The Air Domain and the Challenges of Modern Air Warfare

The Air Domain and the Challenges of Modern Air Warfare

Oct 5, 2017 32 min read

The ability of military forces to exploit the air domain has revolutionized warfare over the past century. Travis K. Mendoza, U.S. Navy

Harry Foster

It is difficult to imagine a modern world without flight and its associated technologies. The speed possible in the air domain shrinks time: A modern airliner travels 25 times faster than the fastest cruise ship on the Atlantic and seven times faster than the fastest locomotive in the 1950s. Militarily, operating in the air domain provides vantage: the ability to see not only over the next hill, but also over the horizon. It provides maneuverability unencumbered by mountain ranges, roads, river crossings, or rocky shoals at sea. Although navalists frequently remind us that 70 percent of the world is covered by oceans, 100 percent of the world is covered by air. The air domain is physically linked to every other domain, thus providing flexibility in operations, while its range provides an avenue for access anywhere in the world, anytime.

Over the past century, exploitation of the air domain’s speed, vantage, maneuverability, flexibility, and range changed the nature of warfare. Specifically, it:

  • Created new asymmetries that broke the stalemate of trench warfare after World War I, enabling combined-arms maneuver warfare that is with us today;
  • Extended the reach of fleets and shore defenses beyond the sight of observation towers or the range of naval surface fires, making control of the air a requisite for operations on the sea;
  • Allowed rapid insertion and resupply of forces at great distance from supporting bases; and
  • Allowed air forces to go “over not through” the front lines of opposing armies, disrupting rearward logistics, denying maneuver, and taking war directly to capitals.

Today, from a military perspective, the degree to which the United States can exploit the air domain in its favor to find and hold at risk any target (fixed, mobile, hardened, and deep inland) anywhere on the globe is a key differentiator that makes it a military superpower.

Understanding the complexity of modern air power begins with a basic understanding of the air domain itself. This means understanding the air domain’s unique attributes; how one can access and use the domain while exploring the limits of height and speed for platforms that operate in it; the domain’s unique attributes of speed, range, persistence, and payload that have allowed the United States to dominate conflicts for the past 25 years; and current key shifts in the domain, driven by the evolution of technology and the return of state-based competition, and their implications for future military requirements.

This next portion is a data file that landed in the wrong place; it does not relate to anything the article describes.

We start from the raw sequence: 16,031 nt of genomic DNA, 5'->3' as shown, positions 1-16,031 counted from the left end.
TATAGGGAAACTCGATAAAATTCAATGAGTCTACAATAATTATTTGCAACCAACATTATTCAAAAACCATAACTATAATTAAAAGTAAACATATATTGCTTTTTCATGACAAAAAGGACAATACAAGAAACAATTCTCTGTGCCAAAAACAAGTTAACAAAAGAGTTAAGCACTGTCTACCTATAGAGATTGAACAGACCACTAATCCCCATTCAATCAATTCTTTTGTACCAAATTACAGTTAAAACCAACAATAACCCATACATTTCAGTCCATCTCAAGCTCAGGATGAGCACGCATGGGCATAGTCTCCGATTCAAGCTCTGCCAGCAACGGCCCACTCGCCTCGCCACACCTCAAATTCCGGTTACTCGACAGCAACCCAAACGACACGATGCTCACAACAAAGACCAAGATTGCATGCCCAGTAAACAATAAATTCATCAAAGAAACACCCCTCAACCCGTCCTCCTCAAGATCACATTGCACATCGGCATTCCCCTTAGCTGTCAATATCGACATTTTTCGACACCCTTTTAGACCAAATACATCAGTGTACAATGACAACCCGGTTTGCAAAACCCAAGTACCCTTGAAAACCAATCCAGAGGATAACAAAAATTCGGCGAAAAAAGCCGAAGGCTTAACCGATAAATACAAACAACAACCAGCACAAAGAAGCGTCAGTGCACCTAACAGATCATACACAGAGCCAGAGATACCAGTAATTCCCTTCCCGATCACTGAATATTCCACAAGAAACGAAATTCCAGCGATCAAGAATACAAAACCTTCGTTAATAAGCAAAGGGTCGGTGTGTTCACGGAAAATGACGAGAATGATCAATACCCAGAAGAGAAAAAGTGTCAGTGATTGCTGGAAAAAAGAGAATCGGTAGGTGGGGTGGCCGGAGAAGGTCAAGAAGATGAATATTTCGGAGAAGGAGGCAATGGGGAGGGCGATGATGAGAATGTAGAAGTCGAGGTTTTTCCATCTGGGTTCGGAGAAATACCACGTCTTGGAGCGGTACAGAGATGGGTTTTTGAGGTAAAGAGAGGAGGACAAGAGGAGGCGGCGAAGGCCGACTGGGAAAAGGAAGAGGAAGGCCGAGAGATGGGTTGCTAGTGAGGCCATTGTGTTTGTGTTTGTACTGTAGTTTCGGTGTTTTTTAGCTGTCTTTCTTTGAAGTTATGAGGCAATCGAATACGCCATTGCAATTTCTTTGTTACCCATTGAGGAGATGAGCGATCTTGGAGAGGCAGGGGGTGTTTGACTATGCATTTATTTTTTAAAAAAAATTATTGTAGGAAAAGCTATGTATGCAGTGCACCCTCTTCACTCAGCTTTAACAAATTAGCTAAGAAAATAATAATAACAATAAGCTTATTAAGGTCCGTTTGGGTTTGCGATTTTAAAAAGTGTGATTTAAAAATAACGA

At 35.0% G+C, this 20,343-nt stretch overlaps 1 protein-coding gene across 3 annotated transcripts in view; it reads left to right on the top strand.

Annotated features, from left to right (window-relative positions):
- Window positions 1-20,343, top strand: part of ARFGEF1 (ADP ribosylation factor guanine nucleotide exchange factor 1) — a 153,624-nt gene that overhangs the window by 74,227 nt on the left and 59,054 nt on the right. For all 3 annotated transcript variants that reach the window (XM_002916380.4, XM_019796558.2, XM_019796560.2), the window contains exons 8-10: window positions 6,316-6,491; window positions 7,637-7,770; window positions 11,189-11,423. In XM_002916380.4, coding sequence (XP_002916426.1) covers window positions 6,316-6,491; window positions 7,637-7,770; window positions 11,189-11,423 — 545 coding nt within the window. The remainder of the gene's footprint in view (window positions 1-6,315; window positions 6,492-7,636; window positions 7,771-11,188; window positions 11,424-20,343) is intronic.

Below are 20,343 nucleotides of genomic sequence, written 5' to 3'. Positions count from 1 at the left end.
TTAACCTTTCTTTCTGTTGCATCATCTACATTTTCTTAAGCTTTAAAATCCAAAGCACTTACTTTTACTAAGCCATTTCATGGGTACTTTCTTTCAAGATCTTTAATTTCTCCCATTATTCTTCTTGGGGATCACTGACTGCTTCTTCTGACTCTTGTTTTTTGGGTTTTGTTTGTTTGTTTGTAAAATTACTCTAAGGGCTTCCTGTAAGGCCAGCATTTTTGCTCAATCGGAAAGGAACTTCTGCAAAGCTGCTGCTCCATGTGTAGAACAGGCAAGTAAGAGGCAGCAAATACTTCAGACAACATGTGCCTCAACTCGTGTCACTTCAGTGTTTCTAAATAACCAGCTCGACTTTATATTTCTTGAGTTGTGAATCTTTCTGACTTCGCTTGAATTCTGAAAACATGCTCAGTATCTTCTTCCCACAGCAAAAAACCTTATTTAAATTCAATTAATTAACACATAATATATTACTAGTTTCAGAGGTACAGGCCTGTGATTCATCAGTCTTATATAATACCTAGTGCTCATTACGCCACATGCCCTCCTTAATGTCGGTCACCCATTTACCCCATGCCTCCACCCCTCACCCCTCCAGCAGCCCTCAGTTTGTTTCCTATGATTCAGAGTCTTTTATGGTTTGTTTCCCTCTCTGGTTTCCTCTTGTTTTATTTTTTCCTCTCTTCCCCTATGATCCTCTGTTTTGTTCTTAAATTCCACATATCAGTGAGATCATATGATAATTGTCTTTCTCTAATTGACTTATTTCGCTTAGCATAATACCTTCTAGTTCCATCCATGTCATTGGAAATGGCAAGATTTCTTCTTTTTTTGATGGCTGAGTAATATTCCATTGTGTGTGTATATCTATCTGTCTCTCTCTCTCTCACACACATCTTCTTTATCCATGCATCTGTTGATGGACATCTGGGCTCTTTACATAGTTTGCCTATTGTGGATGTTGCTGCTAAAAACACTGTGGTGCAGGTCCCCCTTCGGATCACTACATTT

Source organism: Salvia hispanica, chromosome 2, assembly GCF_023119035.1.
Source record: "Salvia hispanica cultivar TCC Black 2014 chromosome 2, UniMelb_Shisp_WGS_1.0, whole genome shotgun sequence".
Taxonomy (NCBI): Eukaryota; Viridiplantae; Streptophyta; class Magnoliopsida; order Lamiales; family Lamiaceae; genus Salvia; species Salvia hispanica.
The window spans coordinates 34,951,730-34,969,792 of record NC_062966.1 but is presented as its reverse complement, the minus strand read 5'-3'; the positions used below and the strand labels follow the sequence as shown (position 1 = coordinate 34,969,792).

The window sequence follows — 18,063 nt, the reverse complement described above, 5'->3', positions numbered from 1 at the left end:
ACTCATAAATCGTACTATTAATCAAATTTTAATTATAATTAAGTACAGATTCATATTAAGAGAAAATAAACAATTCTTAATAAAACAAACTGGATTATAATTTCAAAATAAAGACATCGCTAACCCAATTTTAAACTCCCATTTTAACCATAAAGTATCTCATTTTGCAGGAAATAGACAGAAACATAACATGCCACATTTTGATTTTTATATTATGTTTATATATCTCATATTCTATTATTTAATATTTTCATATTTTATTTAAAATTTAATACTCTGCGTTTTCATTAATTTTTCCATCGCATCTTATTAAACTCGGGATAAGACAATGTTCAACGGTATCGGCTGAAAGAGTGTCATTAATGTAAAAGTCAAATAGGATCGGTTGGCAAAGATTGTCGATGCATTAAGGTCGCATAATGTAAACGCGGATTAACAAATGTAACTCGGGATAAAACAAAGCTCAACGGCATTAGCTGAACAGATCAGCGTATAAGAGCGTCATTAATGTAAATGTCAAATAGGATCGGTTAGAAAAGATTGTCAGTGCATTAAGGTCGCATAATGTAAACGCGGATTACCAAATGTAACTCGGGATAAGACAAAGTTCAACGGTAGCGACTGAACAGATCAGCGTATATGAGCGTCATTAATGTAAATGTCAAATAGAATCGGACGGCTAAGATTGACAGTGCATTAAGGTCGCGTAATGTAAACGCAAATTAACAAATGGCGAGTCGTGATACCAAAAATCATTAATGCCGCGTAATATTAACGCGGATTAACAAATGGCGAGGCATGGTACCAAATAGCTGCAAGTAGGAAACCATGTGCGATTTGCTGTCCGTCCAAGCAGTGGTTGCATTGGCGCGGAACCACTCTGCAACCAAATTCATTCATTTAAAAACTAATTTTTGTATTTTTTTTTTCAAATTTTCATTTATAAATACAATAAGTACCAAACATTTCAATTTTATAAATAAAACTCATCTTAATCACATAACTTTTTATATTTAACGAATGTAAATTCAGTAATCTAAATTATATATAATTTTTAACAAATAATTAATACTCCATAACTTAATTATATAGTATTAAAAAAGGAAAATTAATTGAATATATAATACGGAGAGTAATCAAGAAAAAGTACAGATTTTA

Attributes of the Air Domain

The Atmosphere: Home to the Air Domain. The Department of Defense defines the air domain as “the atmosphere, beginning at the Earth’s surface, extending to the altitude where its effects upon operations become negligible.”1 At its most fundamental level, the atmosphere is composed of air, a mixture of gases consisting of 21 percent oxygen, 78 percent nitrogen, and 1 percent argon, carbon dioxide, and other gases.2

The composition of air is perhaps its most extraordinary and important characteristic because it determines the very nature of the domain and dictates what can and cannot be done in it and drives the characteristics of the platforms that fly through it. Because these gases have mass, the distribution of the atmosphere is not uniform. For example, due to gravitational effects, nearly 50 percent of atmospheric mass is contained below 18,000 feet at the equator, 90 percent is contained below 52,000 feet, and 99.99 percent is contained below 330,000 feet or an altitude of 100 kilometers.3 While some international organizations such as the Fédération Aéronautique Internationale define 100 kilometers as the beginning of space, the United States does not recognize a formal boundary either by treaty or by policy.4

The atmosphere is divided into several layers that are of varying degrees of significance to military operations.

  • The lowest level, the troposphere, varies in height from the surface to 60,000 feet at the equator to 30,000 feet over the poles. All weather occurs in the troposphere. The top of the troposphere, called the tropopause, is the “cap” where summer thunderstorms flatten out to form an anvil shape. In the troposphere, the wind blows west to east in the Northern Hemisphere and east to west in the Southern Hemisphere. Temperature decreases by about 3.5 degrees Fahrenheit with every 1,000 feet of climb. Wind speed changes significantly with altitude, averaging 75 miles per hour from the west at 35,000 feet over the central United States in winter to as much as 200 miles per hour in the strongest jet streams.
  • Above the troposphere is the stratosphere, which extends to about 180,000 feet. The stratosphere is where the ozone layer is located, and it is free from clouds and weather. Wind diminishes significantly with altitude in the stratosphere. Most of today’s military operations occur in the troposphere and the stratosphere.